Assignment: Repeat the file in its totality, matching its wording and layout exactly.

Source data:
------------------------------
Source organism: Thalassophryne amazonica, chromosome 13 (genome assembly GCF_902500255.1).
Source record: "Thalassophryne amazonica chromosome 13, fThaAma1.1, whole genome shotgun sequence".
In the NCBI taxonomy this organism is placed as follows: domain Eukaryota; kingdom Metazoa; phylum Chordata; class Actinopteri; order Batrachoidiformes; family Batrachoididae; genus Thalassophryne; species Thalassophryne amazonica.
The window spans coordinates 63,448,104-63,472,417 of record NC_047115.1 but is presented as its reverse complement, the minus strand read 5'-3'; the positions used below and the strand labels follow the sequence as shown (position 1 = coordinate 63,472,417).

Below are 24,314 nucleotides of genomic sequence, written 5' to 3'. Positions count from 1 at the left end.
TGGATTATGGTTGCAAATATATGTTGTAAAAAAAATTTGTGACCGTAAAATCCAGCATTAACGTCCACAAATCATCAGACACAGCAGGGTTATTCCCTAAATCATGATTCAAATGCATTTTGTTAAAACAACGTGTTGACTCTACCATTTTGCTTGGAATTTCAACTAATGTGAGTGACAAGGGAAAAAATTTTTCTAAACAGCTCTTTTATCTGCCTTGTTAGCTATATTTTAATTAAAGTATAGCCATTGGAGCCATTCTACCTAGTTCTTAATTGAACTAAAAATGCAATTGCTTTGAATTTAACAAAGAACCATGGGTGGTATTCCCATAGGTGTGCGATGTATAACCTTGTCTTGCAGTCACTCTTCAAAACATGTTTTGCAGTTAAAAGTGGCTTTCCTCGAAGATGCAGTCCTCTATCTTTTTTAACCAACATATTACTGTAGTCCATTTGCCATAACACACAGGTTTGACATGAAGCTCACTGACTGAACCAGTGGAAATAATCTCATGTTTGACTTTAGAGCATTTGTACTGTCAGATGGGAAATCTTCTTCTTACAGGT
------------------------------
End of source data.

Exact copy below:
Source organism: Thalassophryne amazonica, chromosome 13 (genome assembly GCF_902500255.1).
Source record: "Thalassophryne amazonica chromosome 13, fThaAma1.1, whole genome shotgun sequence".
In the NCBI taxonomy this organism is placed as follows: domain Eukaryota; kingdom Metazoa; phylum Chordata; class Actinopteri; order Batrachoidiformes; family Batrachoididae; genus Thalassophryne; species Thalassophryne amazonica.
The window spans coordinates 63,448,104-63,472,417 of record NC_047115.1 but is presented as its reverse complement, the minus strand read 5'-3'; the positions used below and the strand labels follow the sequence as shown (position 1 = coordinate 63,472,417).

Below are 24,314 nucleotides of genomic sequence, written 5' to 3'. Positions count from 1 at the left end.
TGGATTATGGTTGCAAATATATGTTGTAAAAAAAATTTGTGACCGTAAAATCCAGCATTAACGTCCACAAATCATCAGACACAGCAGGGTTATTCCCTAAATCATGATTCAAATGCATTTTGTTAAAACAACGTGTTGACTCTACCATTTTGCTTGGAATTTCAACTAATGTGAGTGACAAGGGAAAAAATTTTTCTAAACAGCTCTTTTATCTGCCTTGTTAGCTATATTTTAATTAAAGTATAGCCATTGGAGCCATTCTACCTAGTTCTTAATTGAACTAAAAATGCAATTGCTTTGAATTTAACAAAGAACCATGGGTGGTATTCCCATAGGTGTGCGATGTATAACCTTGTCTTGCAGTCACTCTTCAAAACATGTTTTGCAGTTAAAAGTGGCTTTCCTCGAAGATGCAGTCCTCTATCTTTTTTAACCAACATATTACTGTAGTCCATTTGCCATAACACACAGGTTTGACATGAAGCTCACTGACTGAACCAGTGGAAATAATCTCATGTTTGACTTTAGAGCATTTGTACTGTCAGATGGGAAATCTTCTTCTTACAGGT